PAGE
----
SeroTracker is an online tool that tracks and visualizes global COVID-19 serology testing data – testing that examines blood samples for antibodies that indicate a person has been exposed to the novel coronavirus. SeroTracker was initiated in early April 2020 to serve the COVID-19 Immunity Task Force’s need for global serological testing data as well as creating a dashboard focused on Canadian seroprevalence studies. To date, the Canadian dashboard includes 14 studies carried out across the country, each with varying estimates of how far we are from herd immunity. Follow the guide here and view the information here: www.serotracker.com/en/Canada
Seroprevalence estimates in Canada by their geographic area: This map shows studies that have investigated levels of antibodies to SARS-CoV-2, suggesting a previous infection, in Canada. Studies shown can be at a local level (city), regional (province/territory or several cities), or national (across provinces and territories). The information shown when hovering over a dot shows the best estimate (from that study) of the proportion of people who have antibodies. The purpose of these serosurveys is to estimate how far cities, provinces, territories and the entire country are to herd immunity.
Seroprevalence studies in Canada by study date and population sample frame: This graph shows the dates and population for each study examining antibody levels in Canada. Percentages at the side of each bar indicate the proportion of people who were found to have antibodies to SARS-CoV-2 in that study. There is a wide range of estimates going from 0.4% to 39% depending on the population included. Hovering over each bar provides more details of the study.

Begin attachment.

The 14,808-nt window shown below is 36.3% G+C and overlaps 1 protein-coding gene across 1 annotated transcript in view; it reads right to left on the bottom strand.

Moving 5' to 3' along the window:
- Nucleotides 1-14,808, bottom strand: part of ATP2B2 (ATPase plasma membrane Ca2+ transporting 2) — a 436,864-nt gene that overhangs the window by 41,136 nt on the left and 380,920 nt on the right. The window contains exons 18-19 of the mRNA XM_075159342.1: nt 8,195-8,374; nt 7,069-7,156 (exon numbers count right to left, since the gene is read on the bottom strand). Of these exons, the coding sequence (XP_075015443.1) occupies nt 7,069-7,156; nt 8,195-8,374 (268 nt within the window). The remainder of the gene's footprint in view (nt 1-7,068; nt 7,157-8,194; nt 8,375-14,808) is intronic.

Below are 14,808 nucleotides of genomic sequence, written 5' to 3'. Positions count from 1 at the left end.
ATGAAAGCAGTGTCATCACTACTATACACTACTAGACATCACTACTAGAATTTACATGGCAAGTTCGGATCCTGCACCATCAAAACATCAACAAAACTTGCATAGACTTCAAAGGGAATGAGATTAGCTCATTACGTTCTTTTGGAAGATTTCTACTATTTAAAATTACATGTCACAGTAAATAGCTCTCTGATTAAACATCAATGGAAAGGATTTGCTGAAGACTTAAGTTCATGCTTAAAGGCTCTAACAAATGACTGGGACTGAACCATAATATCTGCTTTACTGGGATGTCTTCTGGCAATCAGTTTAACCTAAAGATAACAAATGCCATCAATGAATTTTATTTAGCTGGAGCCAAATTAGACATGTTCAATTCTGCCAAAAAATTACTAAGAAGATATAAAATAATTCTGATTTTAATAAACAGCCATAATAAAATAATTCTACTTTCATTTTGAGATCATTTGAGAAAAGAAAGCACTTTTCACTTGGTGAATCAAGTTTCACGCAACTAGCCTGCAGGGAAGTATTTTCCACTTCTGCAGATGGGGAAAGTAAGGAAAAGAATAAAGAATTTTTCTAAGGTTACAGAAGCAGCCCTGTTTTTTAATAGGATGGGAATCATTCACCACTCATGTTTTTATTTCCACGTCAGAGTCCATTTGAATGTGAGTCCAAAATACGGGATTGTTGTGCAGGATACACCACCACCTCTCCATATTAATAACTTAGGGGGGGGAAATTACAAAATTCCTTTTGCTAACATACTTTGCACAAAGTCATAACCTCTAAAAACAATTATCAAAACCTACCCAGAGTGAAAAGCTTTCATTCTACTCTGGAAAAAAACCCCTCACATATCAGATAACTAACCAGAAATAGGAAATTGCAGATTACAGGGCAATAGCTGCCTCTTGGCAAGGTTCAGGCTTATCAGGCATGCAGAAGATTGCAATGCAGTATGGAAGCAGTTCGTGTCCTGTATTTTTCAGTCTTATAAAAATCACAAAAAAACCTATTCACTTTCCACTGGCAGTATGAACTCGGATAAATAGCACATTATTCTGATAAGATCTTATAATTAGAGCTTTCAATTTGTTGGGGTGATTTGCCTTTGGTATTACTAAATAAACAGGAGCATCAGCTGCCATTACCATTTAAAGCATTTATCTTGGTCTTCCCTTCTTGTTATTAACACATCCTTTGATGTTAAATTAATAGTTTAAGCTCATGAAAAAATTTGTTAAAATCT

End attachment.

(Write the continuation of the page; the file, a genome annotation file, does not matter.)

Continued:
Seroprevalence estimates by Canadian population sample frame: This graph shows results by the type of population included in the study. Hovering over a box will show the median proportion of antibodies, as well as the minimum and maximum values found for each type of population. Each dot represents an estimate from a study, hence many dots may be from the same study but each dot represents antibody levels in a specific subpopulation. Among studies that included blood donors, residual blood samples, and household and community samples, the median proportion of antibodies was similar (from 1 to 1.8%).
Seroprevalence estimates by Canadian location: This graph shows studies by province or territory as well as national studies. Hovering over a box will show the median proportion of antibodies, as well as the minimum and maximum values found for each province or territory. Each dot represents an estimate from a study, hence many dots may be from the same study but each dot represents antibody levels in a specific subpopulation. This graph allows the user to adjust the date range (when the study was conducted), risk of bias (how reliable the results are), type of population, and level at which the study was conducted (local, regional, national).
Canadian general population seroprevalence estimates over time by province / territory: This graph shows studies that included the general population by study date and province. If studies repeated measurements at different time points, we can see how the proportion of people with antibodies changes over time.